3. And a type of unrequested bonus? If your muscle pain had anything to do with an abundane of uric acid, try adding alkaline water to your major drinking source. Some ways to get that is through a simple counter-top pitcher with a filtering similar to Brita but better. Any health food store employee can likely fix you up with a best system.

    Our health is becoming a major concern: today with my son went to an Edmonton seed fair where organic non-GMO seeds are being sold by a large group of local organic gardeners and farmers. It’s become a topic of major concern, especially as corporations like Monsanto, Kraft, Dole and others are trying to stickhandle us all into a corner of only being end-users of their engineered seeds and produce. Perfectly-formed hybrid vegetables so far seem okay; perfectly-formed GMO varieties could wreck havoc among us, esp. among our kids who don’t know better.

    • Thanks for all that Bruce!

      Your last comment was something I had intended to add to the article but I got distracted. That is, it is claimed that current agricultural practices are producing food that is less nutrient rich than a generation or two ago. Herbicides, pesticides, GMO’s have all contributed to faster growing, greater yields, but less nutritious.

      I will check out that filter system you mentioned. We use Brita but I have to wonder what good it really does.

      • I have the smaller sized Santevia system … I think Brita still does well for what it’s advertised for, but Santevia and one other in a large local Planet Organic were easily recommended by one knowledgeable staff person over Brita. If you go to London Drugs you can get the same system for at least $5 cheaper. As with all of them, we need to change the filter system when the days count down. Santevia’s smaller system is good for 60 days, perhaps double Brita’s even now.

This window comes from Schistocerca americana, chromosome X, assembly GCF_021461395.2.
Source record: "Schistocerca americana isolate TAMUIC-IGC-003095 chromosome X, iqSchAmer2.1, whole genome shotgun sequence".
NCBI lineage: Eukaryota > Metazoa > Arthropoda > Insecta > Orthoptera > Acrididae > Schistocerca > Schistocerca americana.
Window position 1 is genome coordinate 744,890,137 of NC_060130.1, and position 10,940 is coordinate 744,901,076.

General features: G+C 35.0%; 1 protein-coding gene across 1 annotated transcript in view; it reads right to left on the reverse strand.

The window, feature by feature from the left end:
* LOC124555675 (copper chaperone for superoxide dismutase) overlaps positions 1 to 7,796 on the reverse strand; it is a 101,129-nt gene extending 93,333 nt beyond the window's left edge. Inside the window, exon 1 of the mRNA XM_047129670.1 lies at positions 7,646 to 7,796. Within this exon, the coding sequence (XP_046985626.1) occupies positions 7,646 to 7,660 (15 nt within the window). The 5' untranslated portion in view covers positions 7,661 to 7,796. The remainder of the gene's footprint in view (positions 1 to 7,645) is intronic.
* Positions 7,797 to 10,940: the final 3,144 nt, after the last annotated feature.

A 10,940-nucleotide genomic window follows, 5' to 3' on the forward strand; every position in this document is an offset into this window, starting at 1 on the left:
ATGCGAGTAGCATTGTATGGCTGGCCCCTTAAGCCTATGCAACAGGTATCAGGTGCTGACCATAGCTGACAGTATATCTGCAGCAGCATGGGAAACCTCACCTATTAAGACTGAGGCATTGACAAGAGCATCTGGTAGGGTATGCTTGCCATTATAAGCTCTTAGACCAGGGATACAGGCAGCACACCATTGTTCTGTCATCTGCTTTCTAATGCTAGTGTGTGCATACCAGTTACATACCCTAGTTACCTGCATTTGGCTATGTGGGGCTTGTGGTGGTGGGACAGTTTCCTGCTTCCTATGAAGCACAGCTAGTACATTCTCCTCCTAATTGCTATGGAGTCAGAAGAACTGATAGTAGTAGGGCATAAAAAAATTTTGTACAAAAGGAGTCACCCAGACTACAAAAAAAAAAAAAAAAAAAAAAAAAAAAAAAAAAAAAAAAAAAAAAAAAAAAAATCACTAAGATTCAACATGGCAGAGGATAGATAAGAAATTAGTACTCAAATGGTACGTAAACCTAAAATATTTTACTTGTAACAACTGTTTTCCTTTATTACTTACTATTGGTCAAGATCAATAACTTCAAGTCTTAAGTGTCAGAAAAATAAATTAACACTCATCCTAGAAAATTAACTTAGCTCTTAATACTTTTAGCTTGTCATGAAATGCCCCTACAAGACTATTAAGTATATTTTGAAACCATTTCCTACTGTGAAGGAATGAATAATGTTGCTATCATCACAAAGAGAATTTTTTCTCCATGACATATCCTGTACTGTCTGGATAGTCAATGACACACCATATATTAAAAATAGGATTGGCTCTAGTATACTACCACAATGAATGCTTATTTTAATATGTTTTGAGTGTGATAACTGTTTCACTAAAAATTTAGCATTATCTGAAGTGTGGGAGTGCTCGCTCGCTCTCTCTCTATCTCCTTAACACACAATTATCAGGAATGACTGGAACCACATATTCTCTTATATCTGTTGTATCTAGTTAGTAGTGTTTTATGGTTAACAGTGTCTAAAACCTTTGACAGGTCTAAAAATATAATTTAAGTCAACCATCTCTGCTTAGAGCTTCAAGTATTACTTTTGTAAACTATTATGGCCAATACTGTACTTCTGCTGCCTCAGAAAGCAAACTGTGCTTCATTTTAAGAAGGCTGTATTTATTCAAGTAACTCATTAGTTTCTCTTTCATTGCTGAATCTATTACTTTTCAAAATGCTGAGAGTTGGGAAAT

I am afraid of the long-term outcomes with GMO stuff .. it could really mess us up. I don’t trust USDA anymore than the well-known corrupted EPA, and we sometimes have to go to source to find out who is accrediting Organic certifiers, no?
        So it’s such risky business in some ways, for yes, what we put into our mouths has huge impact on our quality of life.

      • I’m having a look at the Berkey system. They don’t have the cost efficient jug system that Brita and Santevia have, but apparently their filters take out a lot more junk from the water than the other two, as well as raising the alkaline levels.

      • yes it ‘s a fairly competitive world, and someone will from time to time grab more market share with an advance in the technology. I think that covering the bases as best as we can at any given time works well enough.

  2. I recommend magnesium to all neuropathy sufferers. I have had very few cramps, and much milder muscle pain since supplementing.

    • Thanks Someone. I’m not a health professional….far from it…. but this very personal experience has been practically stunning to me. I figured the Mg recommendations were baloney, but the actual results are not!

    • Yes, good mag can help, as can the ‘joint’ supplements like good fish oils, a good multi, MSM/Chondroitin/Glucosamine combo combined with exercise and solid diet of fish, chicken (no skin), vegetable ( darker green the better) and real fruit. Takes some care and discipline, but seems worth it to be largely pain free….